Add resistance to make your ride better

Sad but true: if you don’t have any resistance on your bike (the dial is all the way off), you’ll pedal but not really get anything from it, because all you’re doing then is flywheeling. Although it might feel exciting to go super-fast, that speed is not really doing anything substantial for your body. That’s why I ask people to set up with “base resistance,” enough turns to warm up properly. During the playlist I’ll tell you how much to put on so you’re maximising the music and making the most of it. But hey – the best thing about Ride? No one (including me) knows how much resistance you have on at any time and you can always take resistance lower if you really need to as long as you keep base resistance steady. Own your ride, own your results. #nojudgment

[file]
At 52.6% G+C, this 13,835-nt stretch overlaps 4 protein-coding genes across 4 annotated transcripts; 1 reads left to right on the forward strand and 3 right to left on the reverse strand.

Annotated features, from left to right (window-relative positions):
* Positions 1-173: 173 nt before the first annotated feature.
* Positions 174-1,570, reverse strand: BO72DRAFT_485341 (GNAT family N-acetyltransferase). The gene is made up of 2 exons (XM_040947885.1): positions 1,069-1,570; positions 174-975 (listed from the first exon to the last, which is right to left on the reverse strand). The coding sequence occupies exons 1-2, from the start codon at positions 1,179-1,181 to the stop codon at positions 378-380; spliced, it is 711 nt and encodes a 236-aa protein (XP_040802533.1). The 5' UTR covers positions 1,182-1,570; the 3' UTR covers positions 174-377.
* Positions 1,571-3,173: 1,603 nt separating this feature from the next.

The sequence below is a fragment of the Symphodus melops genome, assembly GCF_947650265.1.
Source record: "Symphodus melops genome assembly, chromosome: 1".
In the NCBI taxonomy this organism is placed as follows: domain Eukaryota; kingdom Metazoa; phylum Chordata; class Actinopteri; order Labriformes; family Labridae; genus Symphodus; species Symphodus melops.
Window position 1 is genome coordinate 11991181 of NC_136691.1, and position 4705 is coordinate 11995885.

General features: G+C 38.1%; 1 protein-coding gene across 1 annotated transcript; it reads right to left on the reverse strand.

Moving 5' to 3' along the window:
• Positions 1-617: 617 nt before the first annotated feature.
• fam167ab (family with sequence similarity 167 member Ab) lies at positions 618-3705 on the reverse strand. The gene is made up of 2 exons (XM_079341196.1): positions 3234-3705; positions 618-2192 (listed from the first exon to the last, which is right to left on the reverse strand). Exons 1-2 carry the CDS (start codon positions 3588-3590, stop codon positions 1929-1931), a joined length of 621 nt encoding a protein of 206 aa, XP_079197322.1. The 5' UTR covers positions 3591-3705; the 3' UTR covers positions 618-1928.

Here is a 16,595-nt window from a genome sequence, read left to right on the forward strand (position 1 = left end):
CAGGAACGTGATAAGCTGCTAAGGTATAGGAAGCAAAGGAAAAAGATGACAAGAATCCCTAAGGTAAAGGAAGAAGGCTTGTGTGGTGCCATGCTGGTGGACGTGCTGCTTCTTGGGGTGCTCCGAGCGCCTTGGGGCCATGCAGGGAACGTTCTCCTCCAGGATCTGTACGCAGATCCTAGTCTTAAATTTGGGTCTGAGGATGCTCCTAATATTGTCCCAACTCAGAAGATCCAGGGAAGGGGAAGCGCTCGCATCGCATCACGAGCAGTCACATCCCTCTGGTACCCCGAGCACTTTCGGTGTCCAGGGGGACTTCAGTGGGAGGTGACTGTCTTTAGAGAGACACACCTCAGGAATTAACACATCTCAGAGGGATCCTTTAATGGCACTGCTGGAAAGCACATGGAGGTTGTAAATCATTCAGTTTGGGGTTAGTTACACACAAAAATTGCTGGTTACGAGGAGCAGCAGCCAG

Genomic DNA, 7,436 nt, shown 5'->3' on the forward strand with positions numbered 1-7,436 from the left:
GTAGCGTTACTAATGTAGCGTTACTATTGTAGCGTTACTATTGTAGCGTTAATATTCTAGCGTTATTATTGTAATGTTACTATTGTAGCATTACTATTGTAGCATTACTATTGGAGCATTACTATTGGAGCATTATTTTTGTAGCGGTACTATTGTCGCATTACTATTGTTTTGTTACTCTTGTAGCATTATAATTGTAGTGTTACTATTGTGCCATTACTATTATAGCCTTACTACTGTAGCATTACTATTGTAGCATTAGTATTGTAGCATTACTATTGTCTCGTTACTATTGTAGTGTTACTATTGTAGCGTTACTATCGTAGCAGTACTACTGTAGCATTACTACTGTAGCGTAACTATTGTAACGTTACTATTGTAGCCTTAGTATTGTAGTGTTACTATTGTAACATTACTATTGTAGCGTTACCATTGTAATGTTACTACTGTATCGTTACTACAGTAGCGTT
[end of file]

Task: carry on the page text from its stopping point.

Eyes on your own bike

On the owning your ride part: your ride is your ride. It’s not a comparison against other riders. If you need to have something to compare, take a photo of your monitor at the end of class, or simply check in and see how your body feels. Your ability to hit watts and mileage has everything to do with your body composition, your relative strength on that day in class, and your energy level. It varies from day to day and even bike to bike! What matters is how the ride makes you feel, not what someone else does or doesn’t do or whether you can “beat” your neighbour. Ride is for everyone. Enjoy that you can do it and feel amazing. Anything else is a bonus. 

Put the phone away